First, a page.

Snowshoeing Vs. Skinning: Best Method for Backcountry Skiers to Climb Uphill

Backcountry skiing has exploded in popularity in recent years, introducing a new discipline of winter sports for those looking to escape crowded resorts.

The premise of backcountry skiing is simple enough: find remote trails or terrain covered by natural snowfall, climb up to achieve higher elevation, and ski down. The main obstacle in this equation is figuring out how to get uphill while carrying skis and other gear.

There are many possible answers to this problem, but the most common solutions involve using either snowshoes or climbing skins.

What is the difference between snowshoeing versus skinning?

Group of backcountry skiers climbing up backcountry terrain using skins and snowshoes

Snowshoeing for backcountry skiers

Snowshoeing is the act of using a specialized pair of winter footwear equipment known as snowshoes to traverse across snow and icy terrain. 

There are many types of snowshoes that are used for many purposes, including recreational hiking, racing and running, and mountaineering snowshoes for serious winter hikers.

Another popular use of snowshoes is for backcountry snowboarders and skiers to hike up terrain that would otherwise be difficult or otherwise inaccessible.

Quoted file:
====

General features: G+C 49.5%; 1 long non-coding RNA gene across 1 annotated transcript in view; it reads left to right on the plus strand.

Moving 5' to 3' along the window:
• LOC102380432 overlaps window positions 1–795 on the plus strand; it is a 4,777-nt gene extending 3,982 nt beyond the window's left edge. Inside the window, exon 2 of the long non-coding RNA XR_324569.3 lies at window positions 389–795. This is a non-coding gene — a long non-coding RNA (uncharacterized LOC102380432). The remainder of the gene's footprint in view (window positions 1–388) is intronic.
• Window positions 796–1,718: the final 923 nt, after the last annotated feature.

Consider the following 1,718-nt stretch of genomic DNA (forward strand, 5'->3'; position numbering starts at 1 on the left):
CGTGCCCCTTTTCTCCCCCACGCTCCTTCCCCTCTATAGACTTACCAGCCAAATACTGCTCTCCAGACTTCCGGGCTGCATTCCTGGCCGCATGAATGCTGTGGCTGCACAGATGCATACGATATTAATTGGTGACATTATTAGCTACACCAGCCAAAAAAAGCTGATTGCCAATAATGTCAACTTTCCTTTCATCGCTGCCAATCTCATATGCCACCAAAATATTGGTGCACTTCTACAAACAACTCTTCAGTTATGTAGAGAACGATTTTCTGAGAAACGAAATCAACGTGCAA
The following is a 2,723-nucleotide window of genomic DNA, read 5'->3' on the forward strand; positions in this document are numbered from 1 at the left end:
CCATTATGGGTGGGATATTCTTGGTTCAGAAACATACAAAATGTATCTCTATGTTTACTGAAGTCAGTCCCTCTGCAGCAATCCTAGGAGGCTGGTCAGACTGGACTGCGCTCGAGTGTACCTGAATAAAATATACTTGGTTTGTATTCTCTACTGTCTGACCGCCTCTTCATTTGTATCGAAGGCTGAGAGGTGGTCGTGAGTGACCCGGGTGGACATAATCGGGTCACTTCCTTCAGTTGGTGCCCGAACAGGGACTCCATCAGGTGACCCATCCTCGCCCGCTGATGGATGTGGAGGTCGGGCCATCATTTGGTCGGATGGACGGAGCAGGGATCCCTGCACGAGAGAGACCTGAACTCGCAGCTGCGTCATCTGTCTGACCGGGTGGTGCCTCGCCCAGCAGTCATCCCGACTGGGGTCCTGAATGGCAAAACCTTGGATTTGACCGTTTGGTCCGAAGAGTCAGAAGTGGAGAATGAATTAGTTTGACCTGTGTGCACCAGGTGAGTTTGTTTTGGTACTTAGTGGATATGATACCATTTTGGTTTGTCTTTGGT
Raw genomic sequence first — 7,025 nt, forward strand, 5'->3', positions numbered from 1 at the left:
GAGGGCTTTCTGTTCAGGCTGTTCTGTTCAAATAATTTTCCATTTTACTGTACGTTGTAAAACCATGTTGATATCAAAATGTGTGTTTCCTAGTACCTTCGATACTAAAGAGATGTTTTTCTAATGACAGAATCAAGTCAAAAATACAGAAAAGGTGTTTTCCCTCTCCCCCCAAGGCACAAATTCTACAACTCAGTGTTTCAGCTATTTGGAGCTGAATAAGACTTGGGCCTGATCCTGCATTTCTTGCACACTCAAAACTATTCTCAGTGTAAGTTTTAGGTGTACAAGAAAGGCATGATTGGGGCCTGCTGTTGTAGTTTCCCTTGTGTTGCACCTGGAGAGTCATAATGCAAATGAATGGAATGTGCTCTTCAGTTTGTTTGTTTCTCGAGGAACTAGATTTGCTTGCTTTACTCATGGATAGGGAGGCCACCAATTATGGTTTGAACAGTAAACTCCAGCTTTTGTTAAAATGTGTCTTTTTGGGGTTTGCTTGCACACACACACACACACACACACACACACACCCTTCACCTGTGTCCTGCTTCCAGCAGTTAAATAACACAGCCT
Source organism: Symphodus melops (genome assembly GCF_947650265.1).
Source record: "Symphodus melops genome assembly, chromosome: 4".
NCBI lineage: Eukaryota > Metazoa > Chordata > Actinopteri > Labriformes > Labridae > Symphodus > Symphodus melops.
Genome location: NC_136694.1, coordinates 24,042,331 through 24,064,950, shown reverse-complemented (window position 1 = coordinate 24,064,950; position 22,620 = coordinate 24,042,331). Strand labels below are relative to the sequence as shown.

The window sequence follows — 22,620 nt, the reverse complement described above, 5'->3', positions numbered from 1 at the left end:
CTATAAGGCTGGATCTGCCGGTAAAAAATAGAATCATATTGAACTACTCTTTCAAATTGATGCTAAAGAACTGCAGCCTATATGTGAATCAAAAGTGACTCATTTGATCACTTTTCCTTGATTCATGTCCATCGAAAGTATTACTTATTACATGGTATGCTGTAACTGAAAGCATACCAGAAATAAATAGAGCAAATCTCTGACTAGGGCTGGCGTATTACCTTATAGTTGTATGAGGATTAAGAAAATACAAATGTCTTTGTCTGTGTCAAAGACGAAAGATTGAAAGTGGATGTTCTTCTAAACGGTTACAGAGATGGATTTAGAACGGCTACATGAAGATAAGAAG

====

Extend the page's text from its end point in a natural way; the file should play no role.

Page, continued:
Skiers who want to should use a pair of snowshoes designed for the backcountry with specialized binding technology and crampons rather than a standard pair of recreational snowshoes.

Skinning for backcountry skiers

Skinning is another method for skiers to access the backcountry. Essentially, this requires skiers to add “skins” to the bottom of their skis which provide better traction and allow hills to be climbed up.

Skins are usually made out of a blend of either mohair or nylon blend material that adheres to the touring skis. These materials prevent skiers from slipping or sliding when trying to move uphill.

Skinning is also referred to as ski touring, which is the act of exploring off-piste territory that does not belong to patrolled ski resorts.

It is also common to see skiers skinning at winter resorts and downhill ski mountains. Rather than pay for a lift ticket, skiers skin up to access trails and “earn their turns”.

Note: skiers looking to skin uphill at a resort should first confirm whether skinning is allowed and also whether an uphill ticket is required. Different resorts and ski areas have different policies for skinning.

Is snowshoeing or skinning better for accessing backcountry terrain?

There are pros and cons of snowshoeing and skiing for ski touring, so let’s compare the respective advantages of each.

Advantages of snowshoeing over skinning

One of the biggest advantages of using snowshoes is for extremely steep vertical climbs. These ascents can be icy and the crampons on the bottom of backcountry snowshoes can provide more stability by digging into the ice than climbing skins can handle.

Another advantage is that owning a pair of snowshoes can be used for many different winter activties. Skinning is really only applicable to downhill skiers. For backcountry snowboarders, some additional options besides snowshoes include a splitboard or approach skis.

Finally, a downside of skinning is that separate skins are required for different sized skis, meaning that additional equipment needs to be purchased for different setups. However, snowshoes avoid this problem since they can be used with any existing or future ski touring setups.